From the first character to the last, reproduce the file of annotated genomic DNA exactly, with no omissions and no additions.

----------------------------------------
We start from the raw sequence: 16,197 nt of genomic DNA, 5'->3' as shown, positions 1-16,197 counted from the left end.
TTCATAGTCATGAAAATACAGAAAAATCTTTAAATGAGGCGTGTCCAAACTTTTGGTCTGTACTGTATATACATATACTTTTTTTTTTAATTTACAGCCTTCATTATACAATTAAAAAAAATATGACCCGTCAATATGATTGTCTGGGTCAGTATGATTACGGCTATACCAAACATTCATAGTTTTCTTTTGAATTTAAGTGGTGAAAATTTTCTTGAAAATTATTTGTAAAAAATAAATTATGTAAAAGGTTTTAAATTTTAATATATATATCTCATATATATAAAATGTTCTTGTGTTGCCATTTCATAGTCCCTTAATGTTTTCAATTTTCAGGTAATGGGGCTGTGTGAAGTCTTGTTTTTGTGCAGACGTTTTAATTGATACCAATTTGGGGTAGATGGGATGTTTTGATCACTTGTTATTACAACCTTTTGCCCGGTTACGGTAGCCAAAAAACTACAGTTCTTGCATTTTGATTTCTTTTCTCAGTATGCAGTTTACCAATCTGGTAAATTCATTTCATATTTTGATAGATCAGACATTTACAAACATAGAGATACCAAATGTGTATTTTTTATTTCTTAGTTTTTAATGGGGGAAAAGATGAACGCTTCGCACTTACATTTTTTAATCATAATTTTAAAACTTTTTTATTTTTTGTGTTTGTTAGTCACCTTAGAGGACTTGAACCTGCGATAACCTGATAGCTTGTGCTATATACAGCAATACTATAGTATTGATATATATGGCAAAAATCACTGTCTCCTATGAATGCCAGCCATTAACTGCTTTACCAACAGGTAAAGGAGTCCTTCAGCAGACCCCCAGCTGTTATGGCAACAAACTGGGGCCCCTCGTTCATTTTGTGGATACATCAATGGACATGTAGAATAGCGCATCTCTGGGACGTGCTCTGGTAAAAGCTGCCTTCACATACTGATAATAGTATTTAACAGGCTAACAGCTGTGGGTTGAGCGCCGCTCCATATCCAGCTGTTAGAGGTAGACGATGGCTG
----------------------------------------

We start from the raw sequence: 16,197 nt of genomic DNA, 5'->3' as shown, positions 1-16,197 counted from the left end.
TTCATAGTCATGAAAATACAGAAAAATCTTTAAATGAGGCGTGTCCAAACTTTTGGTCTGTACTGTATATACATATACTTTTTTTTTTAATTTACAGCCTTCATTATACAATTAAAAAAAATATGACCCGTCAATATGATTGTCTGGGTCAGTATGATTACGGCTATACCAAACATTCATAGTTTTCTTTTGAATTTAAGTGGTGAAAATTTTCTTGAAAATTATTTGTAAAAAATAAATTATGTAAAAGGTTTTAAATTTTAATATATATATCTCATATATATAAAATGTTCTTGTGTTGCCATTTCATAGTCCCTTAATGTTTTCAATTTTCAGGTAATGGGGCTGTGTGAAGTCTTGTTTTTGTGCAGACGTTTTAATTGATACCAATTTGGGGTAGATGGGATGTTTTGATCACTTGTTATTACAACCTTTTGCCCGGTTACGGTAGCCAAAAAACTACAGTTCTTGCATTTTGATTTCTTTTCTCAGTATGCAGTTTACCAATCTGGTAAATTCATTTCATATTTTGATAGATCAGACATTTACAAACATAGAGATACCAAATGTGTATTTTTTATTTCTTAGTTTTTAATGGGGGAAAAGATGAACGCTTCGCACTTACATTTTTTAATCATAATTTTAAAACTTTTTTATTTTTTGTGTTTGTTAGTCACCTTAGAGGACTTGAACCTGCGATAACCTGATAGCTTGTGCTATATACAGCAATACTATAGTATTGATATATATGGCAAAAATCACTGTCTCCTATGAATGCCAGCCATTAACTGCTTTACCAACAGGTAAAGGAGTCCTTCAGCAGACCCCCAGCTGTTATGGCAACAAACTGGGGCCCCTCGTTCATTTTGTGGATACATCAATGGACATGTAGAATAGCGCATCTCTGGGACGTGCTCTGGTAAAAGCTGCCTTCACATACTGATAATAGTATTTAACAGGCTAACAGCTGTGGGTTGAGCGCCGCTCCATATCCAGCTGTTAGAGGTAGACGATGGCTG